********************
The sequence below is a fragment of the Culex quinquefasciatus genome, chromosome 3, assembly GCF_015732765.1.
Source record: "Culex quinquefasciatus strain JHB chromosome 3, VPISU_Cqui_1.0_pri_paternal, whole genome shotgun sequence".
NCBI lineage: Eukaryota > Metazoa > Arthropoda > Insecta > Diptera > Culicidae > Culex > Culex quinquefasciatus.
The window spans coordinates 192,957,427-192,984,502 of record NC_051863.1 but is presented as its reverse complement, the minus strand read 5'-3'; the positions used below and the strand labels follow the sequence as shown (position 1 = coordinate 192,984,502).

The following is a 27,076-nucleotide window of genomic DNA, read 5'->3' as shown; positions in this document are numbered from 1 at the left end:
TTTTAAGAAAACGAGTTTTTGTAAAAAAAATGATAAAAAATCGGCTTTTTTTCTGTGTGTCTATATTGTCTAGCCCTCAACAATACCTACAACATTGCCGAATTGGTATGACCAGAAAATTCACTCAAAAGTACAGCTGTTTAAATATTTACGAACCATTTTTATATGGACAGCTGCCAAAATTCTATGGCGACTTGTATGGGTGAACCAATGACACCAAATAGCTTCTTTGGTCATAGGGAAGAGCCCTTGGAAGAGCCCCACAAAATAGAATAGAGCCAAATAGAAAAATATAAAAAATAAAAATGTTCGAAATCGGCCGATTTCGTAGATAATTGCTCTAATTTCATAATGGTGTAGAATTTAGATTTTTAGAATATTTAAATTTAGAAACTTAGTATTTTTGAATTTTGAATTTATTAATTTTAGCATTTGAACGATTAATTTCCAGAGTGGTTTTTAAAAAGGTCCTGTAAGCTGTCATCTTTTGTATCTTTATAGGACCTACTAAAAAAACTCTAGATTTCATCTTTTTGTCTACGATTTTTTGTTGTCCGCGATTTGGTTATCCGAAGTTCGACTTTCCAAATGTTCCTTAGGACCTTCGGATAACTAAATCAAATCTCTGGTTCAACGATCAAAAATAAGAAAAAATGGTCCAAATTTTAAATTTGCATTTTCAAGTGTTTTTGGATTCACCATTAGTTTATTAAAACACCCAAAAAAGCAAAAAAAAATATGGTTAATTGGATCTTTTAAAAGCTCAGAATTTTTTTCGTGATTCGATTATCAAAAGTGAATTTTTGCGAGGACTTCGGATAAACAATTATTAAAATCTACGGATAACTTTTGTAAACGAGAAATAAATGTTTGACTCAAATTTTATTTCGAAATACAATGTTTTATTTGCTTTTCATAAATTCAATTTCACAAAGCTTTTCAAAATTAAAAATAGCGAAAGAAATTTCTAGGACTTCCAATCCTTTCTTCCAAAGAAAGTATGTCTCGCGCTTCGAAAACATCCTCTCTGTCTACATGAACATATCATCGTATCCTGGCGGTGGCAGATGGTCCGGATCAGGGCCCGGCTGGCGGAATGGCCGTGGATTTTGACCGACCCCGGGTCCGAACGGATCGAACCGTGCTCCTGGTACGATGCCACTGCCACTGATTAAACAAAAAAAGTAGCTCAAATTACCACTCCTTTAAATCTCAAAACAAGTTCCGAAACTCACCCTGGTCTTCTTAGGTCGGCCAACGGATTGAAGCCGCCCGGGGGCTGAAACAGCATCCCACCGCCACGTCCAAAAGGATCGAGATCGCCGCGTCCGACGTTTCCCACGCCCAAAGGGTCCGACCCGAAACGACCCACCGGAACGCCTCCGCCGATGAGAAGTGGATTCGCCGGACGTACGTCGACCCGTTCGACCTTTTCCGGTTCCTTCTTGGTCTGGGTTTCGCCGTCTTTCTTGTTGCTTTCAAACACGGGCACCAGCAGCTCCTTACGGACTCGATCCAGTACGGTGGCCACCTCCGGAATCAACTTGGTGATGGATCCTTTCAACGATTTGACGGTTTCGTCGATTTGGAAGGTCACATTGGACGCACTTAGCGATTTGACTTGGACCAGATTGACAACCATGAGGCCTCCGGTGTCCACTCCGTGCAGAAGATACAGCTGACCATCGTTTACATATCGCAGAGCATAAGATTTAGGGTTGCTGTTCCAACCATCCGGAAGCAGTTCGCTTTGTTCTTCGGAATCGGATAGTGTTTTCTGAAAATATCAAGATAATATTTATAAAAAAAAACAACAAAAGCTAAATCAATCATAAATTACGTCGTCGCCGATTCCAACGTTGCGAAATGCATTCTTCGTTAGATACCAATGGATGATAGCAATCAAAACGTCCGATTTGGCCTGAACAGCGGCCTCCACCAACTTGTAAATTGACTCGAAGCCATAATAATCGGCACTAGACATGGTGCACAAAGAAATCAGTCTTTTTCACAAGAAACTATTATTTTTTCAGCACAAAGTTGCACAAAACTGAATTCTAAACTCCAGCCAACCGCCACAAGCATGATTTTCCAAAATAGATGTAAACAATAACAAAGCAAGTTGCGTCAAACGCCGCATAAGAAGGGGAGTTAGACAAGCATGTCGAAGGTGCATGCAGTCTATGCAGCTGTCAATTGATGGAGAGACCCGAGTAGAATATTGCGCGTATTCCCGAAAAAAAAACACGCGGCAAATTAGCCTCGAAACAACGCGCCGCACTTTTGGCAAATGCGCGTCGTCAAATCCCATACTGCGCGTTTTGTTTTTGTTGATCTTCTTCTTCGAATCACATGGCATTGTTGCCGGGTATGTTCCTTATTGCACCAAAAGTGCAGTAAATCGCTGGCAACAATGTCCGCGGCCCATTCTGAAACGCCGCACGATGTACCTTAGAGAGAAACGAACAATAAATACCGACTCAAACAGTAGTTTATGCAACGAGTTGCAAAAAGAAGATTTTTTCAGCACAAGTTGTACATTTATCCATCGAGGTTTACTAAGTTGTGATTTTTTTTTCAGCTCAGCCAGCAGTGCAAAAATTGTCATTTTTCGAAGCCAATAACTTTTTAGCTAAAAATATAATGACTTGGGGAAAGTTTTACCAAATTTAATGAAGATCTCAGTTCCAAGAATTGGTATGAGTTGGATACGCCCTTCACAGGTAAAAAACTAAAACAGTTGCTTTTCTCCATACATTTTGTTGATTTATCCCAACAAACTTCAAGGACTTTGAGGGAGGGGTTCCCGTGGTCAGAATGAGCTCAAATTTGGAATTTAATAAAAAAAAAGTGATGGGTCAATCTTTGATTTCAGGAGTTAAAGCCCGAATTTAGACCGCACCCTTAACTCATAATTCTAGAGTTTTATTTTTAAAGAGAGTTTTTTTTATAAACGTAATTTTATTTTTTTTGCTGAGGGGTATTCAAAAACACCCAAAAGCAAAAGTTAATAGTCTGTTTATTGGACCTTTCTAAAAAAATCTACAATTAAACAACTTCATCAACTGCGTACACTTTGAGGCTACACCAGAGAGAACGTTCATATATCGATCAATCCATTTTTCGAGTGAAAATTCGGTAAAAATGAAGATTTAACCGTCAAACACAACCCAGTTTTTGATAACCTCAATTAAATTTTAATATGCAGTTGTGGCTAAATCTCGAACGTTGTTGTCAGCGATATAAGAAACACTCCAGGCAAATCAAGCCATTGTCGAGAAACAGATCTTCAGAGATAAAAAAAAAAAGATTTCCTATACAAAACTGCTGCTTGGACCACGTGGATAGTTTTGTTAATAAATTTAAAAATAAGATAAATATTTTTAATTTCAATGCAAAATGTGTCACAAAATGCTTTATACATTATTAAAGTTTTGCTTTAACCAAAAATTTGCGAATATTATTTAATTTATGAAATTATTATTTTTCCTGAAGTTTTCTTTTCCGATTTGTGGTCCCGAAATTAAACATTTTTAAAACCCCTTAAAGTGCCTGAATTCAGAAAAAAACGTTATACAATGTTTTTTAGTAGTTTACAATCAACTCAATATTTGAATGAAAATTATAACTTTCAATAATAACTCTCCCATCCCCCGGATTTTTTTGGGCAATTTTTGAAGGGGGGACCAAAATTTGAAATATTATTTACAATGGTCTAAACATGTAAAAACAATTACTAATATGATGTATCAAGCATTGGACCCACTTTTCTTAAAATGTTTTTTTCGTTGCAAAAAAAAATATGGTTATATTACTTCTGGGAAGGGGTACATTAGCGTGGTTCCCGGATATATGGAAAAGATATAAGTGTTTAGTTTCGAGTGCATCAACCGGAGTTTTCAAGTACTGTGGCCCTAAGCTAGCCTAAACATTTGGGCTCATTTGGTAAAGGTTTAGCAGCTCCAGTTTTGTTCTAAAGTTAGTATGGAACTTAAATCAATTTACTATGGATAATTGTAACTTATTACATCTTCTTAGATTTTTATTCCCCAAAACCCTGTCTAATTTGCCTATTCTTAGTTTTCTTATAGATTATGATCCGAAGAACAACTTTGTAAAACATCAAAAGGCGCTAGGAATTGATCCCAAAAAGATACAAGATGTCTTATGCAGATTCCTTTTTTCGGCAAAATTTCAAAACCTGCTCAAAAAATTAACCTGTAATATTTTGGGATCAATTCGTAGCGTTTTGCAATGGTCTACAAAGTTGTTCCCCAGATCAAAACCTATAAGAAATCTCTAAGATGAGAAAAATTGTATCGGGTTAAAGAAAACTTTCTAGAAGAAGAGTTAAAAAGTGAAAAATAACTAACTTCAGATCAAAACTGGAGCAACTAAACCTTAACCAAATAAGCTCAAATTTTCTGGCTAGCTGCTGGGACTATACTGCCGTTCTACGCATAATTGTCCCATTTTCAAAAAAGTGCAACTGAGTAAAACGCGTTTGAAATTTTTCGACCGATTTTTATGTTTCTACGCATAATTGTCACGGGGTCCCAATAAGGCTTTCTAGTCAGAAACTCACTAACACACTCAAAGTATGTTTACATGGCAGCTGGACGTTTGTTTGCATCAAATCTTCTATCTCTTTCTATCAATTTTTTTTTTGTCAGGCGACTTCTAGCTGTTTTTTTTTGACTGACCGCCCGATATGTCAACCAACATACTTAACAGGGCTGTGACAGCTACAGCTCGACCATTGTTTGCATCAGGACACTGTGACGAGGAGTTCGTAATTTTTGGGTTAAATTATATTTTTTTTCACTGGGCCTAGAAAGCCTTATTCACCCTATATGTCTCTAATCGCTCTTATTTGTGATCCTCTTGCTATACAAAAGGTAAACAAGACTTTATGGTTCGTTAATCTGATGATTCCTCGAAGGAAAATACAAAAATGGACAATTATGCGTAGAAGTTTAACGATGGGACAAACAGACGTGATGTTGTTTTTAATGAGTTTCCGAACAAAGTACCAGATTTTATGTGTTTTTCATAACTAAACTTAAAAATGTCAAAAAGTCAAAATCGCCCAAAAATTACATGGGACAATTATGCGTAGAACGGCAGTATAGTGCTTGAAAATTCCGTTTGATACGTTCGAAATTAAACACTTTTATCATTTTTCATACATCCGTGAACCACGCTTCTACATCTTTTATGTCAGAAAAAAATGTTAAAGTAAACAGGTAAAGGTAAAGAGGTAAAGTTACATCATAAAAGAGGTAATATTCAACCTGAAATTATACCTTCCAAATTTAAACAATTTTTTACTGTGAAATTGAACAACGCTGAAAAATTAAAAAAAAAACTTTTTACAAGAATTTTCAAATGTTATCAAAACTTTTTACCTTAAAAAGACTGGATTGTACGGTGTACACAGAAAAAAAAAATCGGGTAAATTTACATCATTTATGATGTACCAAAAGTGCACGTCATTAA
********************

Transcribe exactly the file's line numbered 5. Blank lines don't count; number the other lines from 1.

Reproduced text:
The following is a 27,076-nucleotide window of genomic DNA, read 5'->3' as shown; positions in this document are numbered from 1 at the left end: